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Southern Historical Society Papers, Volume 11. (ed. Reverend J. William Jones) 18 0 Browse Search
The Daily Dispatch: January 7, 1865., [Electronic resource] 2 0 Browse Search
Southern Historical Society Papers, Volume 35. (ed. Reverend J. William Jones) 1 1 Browse Search
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Southern Historical Society Papers, Volume 11. (ed. Reverend J. William Jones), The friendship between Lee and Scott. (search)
r written by Captain R. E. Lee to his brother, Sidney Smith Lee, of the navy. It is dated City of Mexico, 4thnner about various family and and social matters, Captain Lee says: Your commendations upon the conduct od be generous in exercising it. We have said that Lee's friendship for Scott, thus begun, grew stronger as rikingly brought out in the circumstances under which Lee, despite the remonstrances of Scott, resigned his comng the earlier stages of the secession excitement Colonel Lee was with his regiment in Texas, and under date ofnative Virginia. If any influence could have swerved Lee from his purpose, it was his friendship for his comma General Scott, I found, soon after his death, in General Lee's private letter book, in his own well-known handor Cameron had stated on the floor of the Senate that Lee had sought to obtain the chief command of the army, adent Union man—repelled the charge, and thereupon General Lee wrote him as follows: Lexington, Va., Februar
Southern Historical Society Papers, Volume 35. (ed. Reverend J. William Jones), The cruise of the Shenandoah. (search)
King anchored and her consort was secured alongside. It was perfectly smooth and a sequestered place, where there was little chance of observation or interruption. A rapid transfer of everything from the hold of the Laurel to the deck and hold of the Sea King was made, on October 19. Her officers were: Lieutenant Commanding James I. Waddell, C. S. N., from North Carolina; W. C. Whittle, Virginia, first lieutenant and executive officer; Lieutenants John Grimball, South Carolina; Sidney Smith Lee, Jr., Virginia; F. T. Chew, Missouri, and D. M. Scales, Tennessee; Irvine S. Bulloch, Georgia, sailing master; C. E. Lining, South Carolina, surgeon; Matthew O'Brien, Louisiana, chief engineer; W. B. Smith, Louisiana, paymaster; Orris A. Brown, Virginia, and John T. Mason, Virginia, passed midshipmen, all regular officers in the Confederate States Navy, and F. J. McNulty, Ireland, acting assistant surgeon, and C. H. Codd, Maryland, acting first assistant engineer; John Hutchinson, Scotla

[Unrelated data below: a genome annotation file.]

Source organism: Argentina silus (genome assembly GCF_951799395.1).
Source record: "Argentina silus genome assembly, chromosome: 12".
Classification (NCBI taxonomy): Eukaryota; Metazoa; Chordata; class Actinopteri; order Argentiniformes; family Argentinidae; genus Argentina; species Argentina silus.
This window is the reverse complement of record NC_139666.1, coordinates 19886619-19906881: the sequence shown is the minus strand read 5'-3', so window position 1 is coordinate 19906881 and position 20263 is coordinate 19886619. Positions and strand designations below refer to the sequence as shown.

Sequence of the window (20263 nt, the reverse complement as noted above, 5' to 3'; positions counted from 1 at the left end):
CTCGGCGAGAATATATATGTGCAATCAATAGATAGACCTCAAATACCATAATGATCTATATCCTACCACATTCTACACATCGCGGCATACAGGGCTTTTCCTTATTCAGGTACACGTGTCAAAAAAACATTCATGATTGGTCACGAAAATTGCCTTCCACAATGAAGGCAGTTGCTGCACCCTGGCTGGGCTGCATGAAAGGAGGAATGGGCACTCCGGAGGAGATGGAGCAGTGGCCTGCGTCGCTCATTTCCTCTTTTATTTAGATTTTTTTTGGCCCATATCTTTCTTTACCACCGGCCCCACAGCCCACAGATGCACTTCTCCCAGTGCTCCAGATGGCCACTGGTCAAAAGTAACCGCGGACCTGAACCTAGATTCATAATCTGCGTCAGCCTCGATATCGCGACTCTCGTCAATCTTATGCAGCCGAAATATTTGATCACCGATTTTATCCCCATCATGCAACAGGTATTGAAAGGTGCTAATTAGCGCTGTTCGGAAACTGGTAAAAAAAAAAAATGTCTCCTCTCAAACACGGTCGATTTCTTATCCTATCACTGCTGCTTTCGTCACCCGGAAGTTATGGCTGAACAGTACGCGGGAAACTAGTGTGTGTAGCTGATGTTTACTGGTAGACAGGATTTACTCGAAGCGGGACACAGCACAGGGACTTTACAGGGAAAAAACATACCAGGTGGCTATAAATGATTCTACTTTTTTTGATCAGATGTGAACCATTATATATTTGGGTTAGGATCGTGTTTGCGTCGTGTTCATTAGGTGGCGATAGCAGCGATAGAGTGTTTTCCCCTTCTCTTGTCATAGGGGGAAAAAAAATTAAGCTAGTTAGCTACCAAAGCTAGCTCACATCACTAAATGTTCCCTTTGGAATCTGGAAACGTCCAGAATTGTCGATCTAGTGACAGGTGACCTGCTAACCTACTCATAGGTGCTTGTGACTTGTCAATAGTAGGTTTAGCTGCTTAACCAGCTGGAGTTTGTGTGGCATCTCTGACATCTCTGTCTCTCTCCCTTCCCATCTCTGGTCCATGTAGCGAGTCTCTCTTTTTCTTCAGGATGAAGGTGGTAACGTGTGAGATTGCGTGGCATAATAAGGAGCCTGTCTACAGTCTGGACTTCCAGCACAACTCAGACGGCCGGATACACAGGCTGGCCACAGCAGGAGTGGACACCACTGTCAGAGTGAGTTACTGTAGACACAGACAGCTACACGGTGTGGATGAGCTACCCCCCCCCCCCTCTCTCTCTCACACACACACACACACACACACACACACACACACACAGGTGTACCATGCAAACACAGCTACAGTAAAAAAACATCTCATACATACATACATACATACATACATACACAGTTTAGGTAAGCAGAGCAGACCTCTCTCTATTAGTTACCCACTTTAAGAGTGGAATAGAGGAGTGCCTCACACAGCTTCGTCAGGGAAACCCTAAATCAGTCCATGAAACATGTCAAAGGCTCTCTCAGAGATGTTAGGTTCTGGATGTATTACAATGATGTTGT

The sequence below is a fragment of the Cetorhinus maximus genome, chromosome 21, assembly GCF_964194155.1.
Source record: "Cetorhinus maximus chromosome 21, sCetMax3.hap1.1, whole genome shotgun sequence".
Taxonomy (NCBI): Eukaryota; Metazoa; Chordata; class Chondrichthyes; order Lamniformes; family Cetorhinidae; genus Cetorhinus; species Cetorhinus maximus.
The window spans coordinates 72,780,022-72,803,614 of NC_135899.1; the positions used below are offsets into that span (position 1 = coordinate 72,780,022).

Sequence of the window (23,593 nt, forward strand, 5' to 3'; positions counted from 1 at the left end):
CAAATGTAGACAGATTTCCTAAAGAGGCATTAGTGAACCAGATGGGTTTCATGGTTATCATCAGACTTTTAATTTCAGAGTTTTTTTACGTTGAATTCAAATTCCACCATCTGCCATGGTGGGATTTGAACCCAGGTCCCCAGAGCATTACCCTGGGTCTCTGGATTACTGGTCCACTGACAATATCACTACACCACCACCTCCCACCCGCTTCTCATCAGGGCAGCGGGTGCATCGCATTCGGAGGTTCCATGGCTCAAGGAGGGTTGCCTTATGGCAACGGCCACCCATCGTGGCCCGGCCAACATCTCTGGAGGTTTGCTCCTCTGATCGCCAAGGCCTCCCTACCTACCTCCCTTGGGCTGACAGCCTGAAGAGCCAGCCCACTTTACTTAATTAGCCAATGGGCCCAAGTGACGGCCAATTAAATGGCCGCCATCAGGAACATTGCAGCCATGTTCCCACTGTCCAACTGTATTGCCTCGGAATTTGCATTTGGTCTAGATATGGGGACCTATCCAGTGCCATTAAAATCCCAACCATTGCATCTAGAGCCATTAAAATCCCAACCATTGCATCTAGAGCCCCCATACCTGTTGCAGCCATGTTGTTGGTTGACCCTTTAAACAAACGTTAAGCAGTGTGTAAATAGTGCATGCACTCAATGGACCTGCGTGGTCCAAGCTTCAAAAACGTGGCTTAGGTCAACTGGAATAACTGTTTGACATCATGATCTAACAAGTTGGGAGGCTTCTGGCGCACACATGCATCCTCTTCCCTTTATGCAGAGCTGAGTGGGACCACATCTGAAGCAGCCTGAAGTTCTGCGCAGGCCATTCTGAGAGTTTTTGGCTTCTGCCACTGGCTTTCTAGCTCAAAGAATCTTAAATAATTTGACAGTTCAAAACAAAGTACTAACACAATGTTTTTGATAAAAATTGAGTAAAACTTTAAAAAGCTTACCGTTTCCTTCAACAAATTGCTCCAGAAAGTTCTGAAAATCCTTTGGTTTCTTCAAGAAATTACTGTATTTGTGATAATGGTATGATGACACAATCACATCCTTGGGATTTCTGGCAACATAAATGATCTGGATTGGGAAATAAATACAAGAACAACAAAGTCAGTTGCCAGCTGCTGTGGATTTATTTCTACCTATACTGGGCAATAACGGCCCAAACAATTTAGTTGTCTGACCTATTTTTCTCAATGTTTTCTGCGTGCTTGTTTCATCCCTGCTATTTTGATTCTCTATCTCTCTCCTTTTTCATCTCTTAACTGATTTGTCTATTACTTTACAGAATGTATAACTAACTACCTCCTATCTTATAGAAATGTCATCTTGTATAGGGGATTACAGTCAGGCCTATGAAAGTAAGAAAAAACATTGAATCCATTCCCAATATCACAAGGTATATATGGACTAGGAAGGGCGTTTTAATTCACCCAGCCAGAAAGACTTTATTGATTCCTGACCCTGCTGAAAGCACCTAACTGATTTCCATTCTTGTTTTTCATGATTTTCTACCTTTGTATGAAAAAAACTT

; first, with Matilda, daughter of Philip Ludwell Lee, by whom he had a son (Henry) and a daughter (Lucy); and afterwards with Ann, daughter of Charles Carter, of Shirley, by whom he had three sons Charles Carter, Robert Edmund and Sidney Smith, and two daughters, Ann and Mildred. General Henry Lee resided at Stratford. Henry Lee, the son of the first wife, was a major in the war of 1812, and wrote the "Strictures on the Writings of Jefferson"; also, a Life of Napoleon Bonaparte. Sidney Smith Lee was a commodore in the old United States navy, and is now chief of the Bureau of Orders and Detail, Navy Department, in Richmond. He commanded at Drewry's Bluff for a long time. Robert Edmund Lee is at Petersburg — the General Lee of this day. He married Miss Custis, of Arlington, in Alexandria county, the daughter and heiress of George Washington Parke Custis, the adopted son of General Washington, who married Mrs. Custis, his mother. General Lee has three sons--Brigadier-G